Hank Williams Jr., here seen promoting Monday Night Football, will not be part of tonight's broadcast after he made comments comparing President Obama to Hitler.
Hank Williams Jr., here seen promoting Monday Night Football, will not be part of tonight's broadcast after he made comments comparing President Obama to Hitler. John Raoux/AP
ESPN says it won't use Hank Williams Jr. in tonight's Monday Night Football program, after the singer compared President Obama to Adolf Hitler. Williams made the remark Monday on Fox News while talking about Obama playing golf with House Speaker John Boehner.
Appearing on Fox & Friends, Williams brought up the round of golf after being asked to weigh in on the Republican field of presidential candidates.
After answering that he liked "nobody" in the GOP field, Williams said, "You remember the golf game they had, ladies and gentlemen? Remember the golf game?
"That was one of the biggest political mistakes ever. That turned a lot of people off."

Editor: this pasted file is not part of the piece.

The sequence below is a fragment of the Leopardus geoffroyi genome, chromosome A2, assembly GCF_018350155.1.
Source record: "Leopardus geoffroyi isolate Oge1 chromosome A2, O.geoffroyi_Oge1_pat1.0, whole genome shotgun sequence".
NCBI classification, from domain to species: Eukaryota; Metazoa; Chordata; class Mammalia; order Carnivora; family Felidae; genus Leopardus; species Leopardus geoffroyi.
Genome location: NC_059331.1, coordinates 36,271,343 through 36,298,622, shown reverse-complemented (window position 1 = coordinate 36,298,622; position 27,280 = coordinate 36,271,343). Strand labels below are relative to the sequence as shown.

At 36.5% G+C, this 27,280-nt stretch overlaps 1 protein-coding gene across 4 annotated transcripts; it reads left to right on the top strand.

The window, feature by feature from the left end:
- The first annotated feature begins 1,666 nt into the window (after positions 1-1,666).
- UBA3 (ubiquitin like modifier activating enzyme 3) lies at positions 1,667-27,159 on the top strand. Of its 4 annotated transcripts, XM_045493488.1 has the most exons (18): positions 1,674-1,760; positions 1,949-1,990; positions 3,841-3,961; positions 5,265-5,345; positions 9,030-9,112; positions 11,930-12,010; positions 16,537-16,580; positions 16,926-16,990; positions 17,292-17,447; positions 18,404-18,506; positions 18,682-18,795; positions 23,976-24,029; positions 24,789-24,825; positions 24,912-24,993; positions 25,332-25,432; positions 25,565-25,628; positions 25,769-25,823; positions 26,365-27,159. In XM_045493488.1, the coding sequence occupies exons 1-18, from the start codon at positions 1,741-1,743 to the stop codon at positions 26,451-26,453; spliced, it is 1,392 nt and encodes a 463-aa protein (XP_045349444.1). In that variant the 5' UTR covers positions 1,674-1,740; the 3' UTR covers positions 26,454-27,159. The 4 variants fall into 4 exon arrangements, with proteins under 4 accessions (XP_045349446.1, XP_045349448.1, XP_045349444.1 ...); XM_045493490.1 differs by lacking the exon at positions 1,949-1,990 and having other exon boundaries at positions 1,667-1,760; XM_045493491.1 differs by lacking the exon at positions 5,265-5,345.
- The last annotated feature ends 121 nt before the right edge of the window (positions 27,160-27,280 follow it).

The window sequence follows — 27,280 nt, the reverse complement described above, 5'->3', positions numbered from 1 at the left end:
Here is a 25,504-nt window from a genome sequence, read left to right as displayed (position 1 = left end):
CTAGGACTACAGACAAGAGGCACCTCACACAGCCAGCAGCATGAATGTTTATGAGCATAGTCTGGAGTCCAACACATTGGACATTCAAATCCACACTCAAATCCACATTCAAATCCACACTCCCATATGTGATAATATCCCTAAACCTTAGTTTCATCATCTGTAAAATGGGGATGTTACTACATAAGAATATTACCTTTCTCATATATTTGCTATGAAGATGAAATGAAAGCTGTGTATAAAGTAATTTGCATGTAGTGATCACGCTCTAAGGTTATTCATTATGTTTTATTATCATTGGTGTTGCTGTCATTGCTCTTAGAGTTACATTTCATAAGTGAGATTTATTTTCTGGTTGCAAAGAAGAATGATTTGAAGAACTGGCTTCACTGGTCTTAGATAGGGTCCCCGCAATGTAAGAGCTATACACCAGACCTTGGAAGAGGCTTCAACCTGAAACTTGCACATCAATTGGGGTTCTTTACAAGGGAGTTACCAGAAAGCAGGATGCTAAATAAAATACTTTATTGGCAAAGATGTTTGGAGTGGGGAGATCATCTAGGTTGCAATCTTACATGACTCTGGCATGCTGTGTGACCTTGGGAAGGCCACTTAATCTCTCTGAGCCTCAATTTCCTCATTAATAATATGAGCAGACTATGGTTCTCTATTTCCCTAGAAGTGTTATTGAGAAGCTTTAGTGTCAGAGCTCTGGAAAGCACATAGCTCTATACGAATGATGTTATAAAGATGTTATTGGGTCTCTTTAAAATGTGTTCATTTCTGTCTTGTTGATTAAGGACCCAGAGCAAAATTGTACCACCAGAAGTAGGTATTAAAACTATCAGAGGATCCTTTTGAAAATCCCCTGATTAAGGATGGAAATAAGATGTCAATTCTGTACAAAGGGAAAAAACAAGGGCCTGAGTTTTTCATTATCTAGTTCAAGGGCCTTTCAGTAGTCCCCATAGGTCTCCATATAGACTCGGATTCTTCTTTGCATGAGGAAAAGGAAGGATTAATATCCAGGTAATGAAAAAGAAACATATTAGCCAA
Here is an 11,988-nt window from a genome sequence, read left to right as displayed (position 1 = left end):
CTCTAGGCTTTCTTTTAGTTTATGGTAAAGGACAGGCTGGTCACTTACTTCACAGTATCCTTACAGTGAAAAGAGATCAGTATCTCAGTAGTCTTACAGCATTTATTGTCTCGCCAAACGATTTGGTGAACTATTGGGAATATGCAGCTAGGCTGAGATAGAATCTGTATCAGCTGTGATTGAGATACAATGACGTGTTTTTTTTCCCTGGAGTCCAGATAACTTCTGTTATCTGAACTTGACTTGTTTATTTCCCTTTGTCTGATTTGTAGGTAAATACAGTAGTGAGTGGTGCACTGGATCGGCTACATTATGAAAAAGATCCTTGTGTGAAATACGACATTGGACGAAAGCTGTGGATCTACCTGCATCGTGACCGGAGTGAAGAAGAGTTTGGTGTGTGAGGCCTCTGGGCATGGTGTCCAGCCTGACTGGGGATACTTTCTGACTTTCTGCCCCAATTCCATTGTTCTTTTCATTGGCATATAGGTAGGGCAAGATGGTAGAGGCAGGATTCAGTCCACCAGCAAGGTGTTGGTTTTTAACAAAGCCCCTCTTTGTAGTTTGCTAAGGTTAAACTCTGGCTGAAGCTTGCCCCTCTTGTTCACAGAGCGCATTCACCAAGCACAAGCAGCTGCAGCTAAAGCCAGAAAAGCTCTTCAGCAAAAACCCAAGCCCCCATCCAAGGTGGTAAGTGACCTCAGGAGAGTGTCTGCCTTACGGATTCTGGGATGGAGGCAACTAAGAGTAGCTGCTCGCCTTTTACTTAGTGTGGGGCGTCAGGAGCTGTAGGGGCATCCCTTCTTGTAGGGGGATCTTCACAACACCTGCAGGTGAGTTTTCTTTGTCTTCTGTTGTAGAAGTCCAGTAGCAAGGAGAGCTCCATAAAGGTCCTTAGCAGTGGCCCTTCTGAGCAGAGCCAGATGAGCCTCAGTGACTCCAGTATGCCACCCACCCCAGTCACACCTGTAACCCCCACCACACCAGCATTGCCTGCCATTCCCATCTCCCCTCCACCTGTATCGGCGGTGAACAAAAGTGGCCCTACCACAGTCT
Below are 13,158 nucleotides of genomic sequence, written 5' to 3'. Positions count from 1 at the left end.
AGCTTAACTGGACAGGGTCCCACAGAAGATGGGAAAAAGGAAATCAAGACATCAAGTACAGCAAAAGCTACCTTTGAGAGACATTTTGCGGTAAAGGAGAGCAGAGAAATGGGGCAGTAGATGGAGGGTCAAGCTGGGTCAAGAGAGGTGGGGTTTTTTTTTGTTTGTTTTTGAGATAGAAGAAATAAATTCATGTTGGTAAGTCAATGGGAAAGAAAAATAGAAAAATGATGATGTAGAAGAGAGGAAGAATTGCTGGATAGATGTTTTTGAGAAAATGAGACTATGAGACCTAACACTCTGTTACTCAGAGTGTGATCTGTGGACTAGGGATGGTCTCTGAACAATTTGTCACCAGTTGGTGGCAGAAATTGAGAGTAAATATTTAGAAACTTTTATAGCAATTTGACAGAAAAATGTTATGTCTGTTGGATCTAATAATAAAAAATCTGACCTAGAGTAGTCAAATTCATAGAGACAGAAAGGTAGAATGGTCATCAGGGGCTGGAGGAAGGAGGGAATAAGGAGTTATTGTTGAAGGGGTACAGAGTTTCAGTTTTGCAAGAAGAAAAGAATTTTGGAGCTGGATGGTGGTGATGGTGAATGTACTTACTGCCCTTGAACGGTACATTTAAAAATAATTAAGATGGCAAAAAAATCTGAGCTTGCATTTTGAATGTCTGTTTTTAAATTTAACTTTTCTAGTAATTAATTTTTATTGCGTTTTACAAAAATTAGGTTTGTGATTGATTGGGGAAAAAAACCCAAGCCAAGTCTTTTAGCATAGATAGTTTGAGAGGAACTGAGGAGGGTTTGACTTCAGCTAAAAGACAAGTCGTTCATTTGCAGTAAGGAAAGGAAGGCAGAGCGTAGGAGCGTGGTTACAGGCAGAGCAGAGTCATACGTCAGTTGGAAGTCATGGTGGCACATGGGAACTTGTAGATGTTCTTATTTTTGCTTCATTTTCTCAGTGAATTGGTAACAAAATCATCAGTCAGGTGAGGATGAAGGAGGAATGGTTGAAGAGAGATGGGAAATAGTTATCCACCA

When asked what he didn't like about Obama and Boehner playing golf, Williams responded, "It'd be like Hitler playing golf with [Israeli Prime Minister Benjamin] Netanyahu."
Asked what he didn't like about the outing, which came in June as both parties argued over a potential government shutdown, Williams said, "They're the enemy." He then added that he was referring to Obama and Vice President Joe Biden.
You can watch the exchange here:
For tonight's Monday Night Football, the abrupt programming change means the broadcast will be without Williams' Emmy-winning song "All My Rowdy Friends" for the first time in 20 years. It will also lack the country singer's signature opening line, "Are you ready for some football?"
In a statement, ESPN said, "While Hank Williams, Jr. is not an ESPN employee, we recognize that he is closely linked to our company through the open to Monday Night Football. We are extremely disappointed with his comments, and as a result we have decided to pull the open from tonight's telecast."
It was not clear whether the removal of the song would be permanent or temporary.
As a report on ESPN's website describes, the singer was given a chance to tone down his remarks toward the end of the interview on Fox, as "anchor Gretchen Carlson told Williams he used the name of one of history's most hated men to describe the president."
Williams replied, "Well that's true. But I'm telling you like it is."